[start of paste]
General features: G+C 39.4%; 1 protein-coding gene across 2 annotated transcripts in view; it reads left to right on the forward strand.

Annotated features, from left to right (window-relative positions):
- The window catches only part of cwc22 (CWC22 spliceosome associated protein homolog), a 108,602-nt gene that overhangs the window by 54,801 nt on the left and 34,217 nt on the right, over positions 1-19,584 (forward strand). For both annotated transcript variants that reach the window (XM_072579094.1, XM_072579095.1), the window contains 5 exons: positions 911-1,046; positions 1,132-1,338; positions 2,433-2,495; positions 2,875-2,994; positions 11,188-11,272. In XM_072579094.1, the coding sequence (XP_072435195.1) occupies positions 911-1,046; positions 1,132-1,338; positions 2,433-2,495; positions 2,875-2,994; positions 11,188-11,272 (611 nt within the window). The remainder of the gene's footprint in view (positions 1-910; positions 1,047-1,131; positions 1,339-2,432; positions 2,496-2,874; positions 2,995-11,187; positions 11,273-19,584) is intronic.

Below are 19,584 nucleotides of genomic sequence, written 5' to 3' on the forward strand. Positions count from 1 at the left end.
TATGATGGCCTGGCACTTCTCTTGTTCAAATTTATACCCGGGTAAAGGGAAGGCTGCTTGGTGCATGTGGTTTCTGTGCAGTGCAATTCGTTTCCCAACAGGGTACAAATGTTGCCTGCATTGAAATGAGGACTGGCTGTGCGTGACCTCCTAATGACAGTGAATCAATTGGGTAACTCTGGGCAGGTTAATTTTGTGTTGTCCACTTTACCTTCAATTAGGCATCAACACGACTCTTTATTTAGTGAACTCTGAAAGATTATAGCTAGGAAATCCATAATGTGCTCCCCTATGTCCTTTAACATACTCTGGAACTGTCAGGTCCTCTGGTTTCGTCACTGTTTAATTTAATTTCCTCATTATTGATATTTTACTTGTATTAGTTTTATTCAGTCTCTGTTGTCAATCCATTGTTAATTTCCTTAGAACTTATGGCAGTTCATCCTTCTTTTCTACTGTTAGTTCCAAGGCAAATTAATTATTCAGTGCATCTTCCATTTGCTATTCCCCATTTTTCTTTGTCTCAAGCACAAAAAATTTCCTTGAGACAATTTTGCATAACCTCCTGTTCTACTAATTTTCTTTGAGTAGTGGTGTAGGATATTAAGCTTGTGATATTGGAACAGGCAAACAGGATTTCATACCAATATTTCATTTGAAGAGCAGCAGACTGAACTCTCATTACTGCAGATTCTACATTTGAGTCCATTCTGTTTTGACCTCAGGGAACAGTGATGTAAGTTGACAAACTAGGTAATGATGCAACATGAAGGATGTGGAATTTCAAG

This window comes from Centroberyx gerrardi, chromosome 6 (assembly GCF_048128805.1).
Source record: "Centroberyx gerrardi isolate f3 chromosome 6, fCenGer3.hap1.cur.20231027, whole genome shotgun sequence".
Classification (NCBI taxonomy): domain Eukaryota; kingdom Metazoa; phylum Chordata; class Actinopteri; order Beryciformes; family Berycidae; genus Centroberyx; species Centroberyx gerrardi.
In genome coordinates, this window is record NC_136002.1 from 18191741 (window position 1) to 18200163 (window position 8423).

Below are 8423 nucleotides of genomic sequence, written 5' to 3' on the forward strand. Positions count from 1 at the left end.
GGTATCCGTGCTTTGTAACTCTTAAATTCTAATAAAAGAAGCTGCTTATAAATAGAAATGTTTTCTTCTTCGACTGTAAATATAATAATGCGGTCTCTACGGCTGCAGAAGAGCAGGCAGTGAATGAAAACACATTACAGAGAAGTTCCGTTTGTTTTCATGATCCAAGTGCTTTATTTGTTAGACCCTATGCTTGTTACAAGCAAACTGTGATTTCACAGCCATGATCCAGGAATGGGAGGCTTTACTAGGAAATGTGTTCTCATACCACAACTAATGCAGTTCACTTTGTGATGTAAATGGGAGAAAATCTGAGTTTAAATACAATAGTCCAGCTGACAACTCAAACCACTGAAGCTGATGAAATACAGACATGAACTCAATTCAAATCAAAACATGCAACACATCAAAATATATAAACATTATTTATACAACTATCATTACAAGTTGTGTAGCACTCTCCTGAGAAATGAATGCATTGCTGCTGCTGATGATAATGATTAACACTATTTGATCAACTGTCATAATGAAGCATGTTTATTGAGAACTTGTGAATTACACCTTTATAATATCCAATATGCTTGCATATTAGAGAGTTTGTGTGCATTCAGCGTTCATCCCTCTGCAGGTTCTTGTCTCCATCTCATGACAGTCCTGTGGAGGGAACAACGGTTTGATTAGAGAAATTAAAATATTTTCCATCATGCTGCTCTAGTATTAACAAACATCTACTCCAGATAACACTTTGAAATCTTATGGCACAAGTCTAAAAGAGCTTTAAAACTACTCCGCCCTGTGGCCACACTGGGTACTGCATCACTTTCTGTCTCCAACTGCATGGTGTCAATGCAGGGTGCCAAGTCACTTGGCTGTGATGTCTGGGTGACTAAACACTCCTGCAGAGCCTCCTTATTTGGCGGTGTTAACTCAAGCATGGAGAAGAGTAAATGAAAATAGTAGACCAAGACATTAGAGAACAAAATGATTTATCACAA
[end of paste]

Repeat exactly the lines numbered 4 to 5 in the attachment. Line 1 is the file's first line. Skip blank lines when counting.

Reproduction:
Below are 19,584 nucleotides of genomic sequence, written 5' to 3' on the forward strand. Positions count from 1 at the left end.
TATGATGGCCTGGCACTTCTCTTGTTCAAATTTATACCCGGGTAAAGGGAAGGCTGCTTGGTGCATGTGGTTTCTGTGCAGTGCAATTCGTTTCCCAACAGGGTACAAATGTTGCCTGCATTGAAATGAGGACTGGCTGTGCGTGACCTCCTAATGACAGTGAATCAATTGGGTAACTCTGGGCAGGTTAATTTTGTGTTGTCCACTTTACCTTCAATTAGGCATCAACACGACTCTTTATTTAGTGAACTCTGAAAGATTATAGCTAGGAAATCCATAATGTGCTCCCCTATGTCCTTTAACATACTCTGGAACTGTCAGGTCCTCTGGTTTCGTCACTGTTTAATTTAATTTCCTCATTATTGATATTTTACTTGTATTAGTTTTATTCAGTCTCTGTTGTCAATCCATTGTTAATTTCCTTAGAACTTATGGCAGTTCATCCTTCTTTTCTACTGTTAGTTCCAAGGCAAATTAATTATTCAGTGCATCTTCCATTTGCTATTCCCCATTTTTCTTTGTCTCAAGCACAAAAAATTTCCTTGAGACAATTTTGCATAACCTCCTGTTCTACTAATTTTCTTTGAGTAGTGGTGTAGGATATTAAGCTTGTGATATTGGAACAGGCAAACAGGATTTCATACCAATATTTCATTTGAAGAGCAGCAGACTGAACTCTCATTACTGCAGATTCTACATTTGAGTCCATTCTGTTTTGACCTCAGGGAACAGTGATGTAAGTTGACAAACTAGGTAATGATGCAACATGAAGGATGTGGAATTTCAAG